A range-bound market refers to a situation where the price of a financial asset is moving sideways. Its name comes from the fact that the price tends to oscillate between important support and resistance levels. A support level is viewed as a floor where the price struggles to move below, while resistance is a ceiling where it struggles to move above. In this article, we will look at how to identify and trade a range-bound market.
Range-bound market example
Range-bound market vs. a trending market
In general, there are three primary types of market movements. First, there is a range-bound market where the price is oscillating between levels of support and resistance. Second, there is a choppy market where prices move up and down without any direction.
Finally, there is a trending market where the price is moving in a well-defined direction. This direction could be upward or downward. In such a situation, traders buy low, sell high, or sell high and buy low, respectively. A trending market is usually one of the most useful to traders and investors. The chart below shows an example of a trending market.
Trending market example
How to identify a ranging market
There is no scientific method of identifying a range-bound market. You just need to use your eyes. To do this, open the asset that you want to analyze and then see the underlying pattern. If it is the one shown above, that means that the price is trending. If it looks similar to the first one, it means that it is in a ranging market.
If you can’t identify a pattern, we recommend that you look at the time used for the chart. The price of an asset can be trending in the hourly chart but be ranging in the daily chart. Similarly, it can be ranging in an hourly chart but choppy in another period. Therefore, always adjust the charts to identify the nature of the pattern.
Next, you need to identify the support and resistance levels when you identify a ranging market. You can do this visually with no tool. Also, you can use the free tools provided by trading platforms like the TradingView and MetaTrader to draw these levels.
To draw the support, you just connect three or more low swings of the asset. This simply means that the price is struggling to move below these levels. Similarly, to draw the resistance, you just connect the upper swings, which imply that the price is struggling to move past this.
After identifying these levels, you can then buy when the price hits the support and short when it hits the resistance, as shown below.
Trading support and resistance levels
Using pending orders in range-bound markets
The first approach mentioned above is relatively popular. However, in reality, it tends not to work out well. That’s because ranges are usually not perfect, as shown above. Therefore, one of the best approaches is to use pending orders.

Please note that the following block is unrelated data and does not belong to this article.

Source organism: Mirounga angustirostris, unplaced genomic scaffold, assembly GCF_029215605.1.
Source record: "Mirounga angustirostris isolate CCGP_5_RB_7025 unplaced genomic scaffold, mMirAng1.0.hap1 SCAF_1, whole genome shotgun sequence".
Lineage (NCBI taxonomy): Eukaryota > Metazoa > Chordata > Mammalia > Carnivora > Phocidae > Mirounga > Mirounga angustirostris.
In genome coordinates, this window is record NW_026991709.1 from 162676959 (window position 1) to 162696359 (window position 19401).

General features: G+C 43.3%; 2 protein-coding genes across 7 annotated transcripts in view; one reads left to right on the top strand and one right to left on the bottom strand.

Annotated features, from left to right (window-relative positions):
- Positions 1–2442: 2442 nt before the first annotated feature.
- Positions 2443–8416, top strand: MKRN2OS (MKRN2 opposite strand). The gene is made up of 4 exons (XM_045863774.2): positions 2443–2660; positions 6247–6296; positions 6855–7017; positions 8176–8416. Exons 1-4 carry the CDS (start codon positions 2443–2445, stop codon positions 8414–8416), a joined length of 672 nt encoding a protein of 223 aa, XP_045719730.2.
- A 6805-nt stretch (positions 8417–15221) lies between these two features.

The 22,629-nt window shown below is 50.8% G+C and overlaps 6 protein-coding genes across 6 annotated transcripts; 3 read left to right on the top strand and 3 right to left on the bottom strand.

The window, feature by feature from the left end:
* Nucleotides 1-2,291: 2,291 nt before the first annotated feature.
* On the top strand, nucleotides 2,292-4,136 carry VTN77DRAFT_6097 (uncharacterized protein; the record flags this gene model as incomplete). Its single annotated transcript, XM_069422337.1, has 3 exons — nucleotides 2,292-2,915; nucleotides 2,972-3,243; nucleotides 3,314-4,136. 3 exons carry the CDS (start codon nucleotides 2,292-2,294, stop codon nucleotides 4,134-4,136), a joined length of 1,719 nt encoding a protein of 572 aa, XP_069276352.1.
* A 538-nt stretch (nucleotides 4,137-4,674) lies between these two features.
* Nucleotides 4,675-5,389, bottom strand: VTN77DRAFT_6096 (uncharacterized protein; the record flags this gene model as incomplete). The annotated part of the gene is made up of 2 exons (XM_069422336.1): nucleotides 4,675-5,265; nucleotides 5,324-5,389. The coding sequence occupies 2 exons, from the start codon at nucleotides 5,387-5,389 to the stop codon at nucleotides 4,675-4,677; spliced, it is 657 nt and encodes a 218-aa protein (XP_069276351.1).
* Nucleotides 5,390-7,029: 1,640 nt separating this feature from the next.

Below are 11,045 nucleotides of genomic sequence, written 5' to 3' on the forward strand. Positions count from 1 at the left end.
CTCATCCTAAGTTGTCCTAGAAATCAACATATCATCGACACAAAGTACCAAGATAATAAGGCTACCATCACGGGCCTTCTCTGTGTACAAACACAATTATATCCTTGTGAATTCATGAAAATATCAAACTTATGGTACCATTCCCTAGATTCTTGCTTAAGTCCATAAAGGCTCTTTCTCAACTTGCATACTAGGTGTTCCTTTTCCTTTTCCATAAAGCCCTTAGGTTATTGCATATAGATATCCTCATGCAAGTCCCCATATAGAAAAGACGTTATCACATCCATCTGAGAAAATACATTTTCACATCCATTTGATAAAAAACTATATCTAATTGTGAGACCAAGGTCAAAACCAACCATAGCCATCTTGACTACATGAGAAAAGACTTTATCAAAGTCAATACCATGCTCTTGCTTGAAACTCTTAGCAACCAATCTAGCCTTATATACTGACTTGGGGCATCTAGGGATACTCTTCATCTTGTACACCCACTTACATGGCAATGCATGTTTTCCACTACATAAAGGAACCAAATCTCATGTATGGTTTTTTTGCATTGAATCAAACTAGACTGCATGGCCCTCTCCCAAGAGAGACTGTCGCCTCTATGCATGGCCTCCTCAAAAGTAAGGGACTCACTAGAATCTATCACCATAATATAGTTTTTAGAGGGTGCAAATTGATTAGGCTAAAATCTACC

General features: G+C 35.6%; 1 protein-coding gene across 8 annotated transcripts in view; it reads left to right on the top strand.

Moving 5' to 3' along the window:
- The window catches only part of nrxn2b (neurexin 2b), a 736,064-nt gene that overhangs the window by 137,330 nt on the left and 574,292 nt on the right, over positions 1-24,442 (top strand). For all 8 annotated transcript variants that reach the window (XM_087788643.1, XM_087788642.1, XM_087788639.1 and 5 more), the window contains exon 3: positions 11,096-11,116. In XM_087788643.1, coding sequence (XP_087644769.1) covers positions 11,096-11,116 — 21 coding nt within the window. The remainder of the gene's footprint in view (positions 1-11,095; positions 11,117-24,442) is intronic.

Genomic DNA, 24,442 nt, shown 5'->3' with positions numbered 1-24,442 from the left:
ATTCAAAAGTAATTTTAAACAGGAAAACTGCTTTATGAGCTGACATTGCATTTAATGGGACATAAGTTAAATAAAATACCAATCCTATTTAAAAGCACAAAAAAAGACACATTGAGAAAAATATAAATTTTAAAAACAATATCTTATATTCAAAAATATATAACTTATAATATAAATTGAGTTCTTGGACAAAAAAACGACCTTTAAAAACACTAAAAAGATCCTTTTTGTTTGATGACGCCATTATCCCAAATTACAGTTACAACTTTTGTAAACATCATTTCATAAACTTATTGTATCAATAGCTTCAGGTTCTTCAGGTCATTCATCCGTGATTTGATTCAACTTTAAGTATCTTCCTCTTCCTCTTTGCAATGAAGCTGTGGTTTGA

A pending order is where the trade is not opened right away. Instead, you direct the broker to open it when it reaches a certain level. For example, let’s assume that the AUD/USD is trading at 0.7660, which is between a range whose support is at 0.7600 and the resistance is at 0.8050. In this situation, you can open a sell-stop trade at 0.7585. If the price moves below the resistance and reaches 0.7585, the pending order will initiate a short position. Similarly, you can place a buy stop at 0.8060.
For starters, a buy stop will open a buy order above the current price, while a sell stop will open a short trade below the price. A buy limit, on the other hand, will initiate a buy trade below the price, while a sell limit will open a short trade above the price.
Trading range-bound markets breakouts
Another strategy of trading range-bound markets is to wait for a breakout. Ideally, these markets never last forever. Ultimately, a ranging market will always lead to a breakout. In fact, many day traders who watch ranging markets do that as they wait for a breakout.
There are several strategies for trading these breakouts, with the most popular being pending orders. In this situation, you just open trades above and below the support and resistance levels. In case the asset breaks out, the pending orders will be triggered.
Another approach is to look at the position of the range. If it happens in the midst of an upward rally, the range is said to be a bullish flag. It simply happens when some original buyers are exiting to take profit. In most cases, such a range will break-out higher. Similarly, if it happens during a bearish trend, it will often break-out lower.
Many day traders use indicators to trade ranging markets. A common indicator is the Bollinger Bands, which has three lines. The middle line is usually the most important. If the price manages to move above this line, it sends a signal that there are more buyers. As such, the price will likely rise to the resistance level. Similarly, if it moves below the middle line, it raises the probability of the price testing the support level. Other indicators you can use are the Donchian Channels, moving average convergence divergence (MACD), and envelopes.
A range-bound market is one of the most profitable day trading strategies in the market. As mentioned, ranges are relatively easy to identify, and there are several strategies for trading them successfully. However, ranges have their own risks, with the biggest one being a false breakout. This is when the price seems to be having a bullish or bearish breakout and then moving back to the range.
Also, you can buy at the support only for the price to have a bearish breakout. Therefore, having a stop loss and using pending orders can help you trade these markets successfully.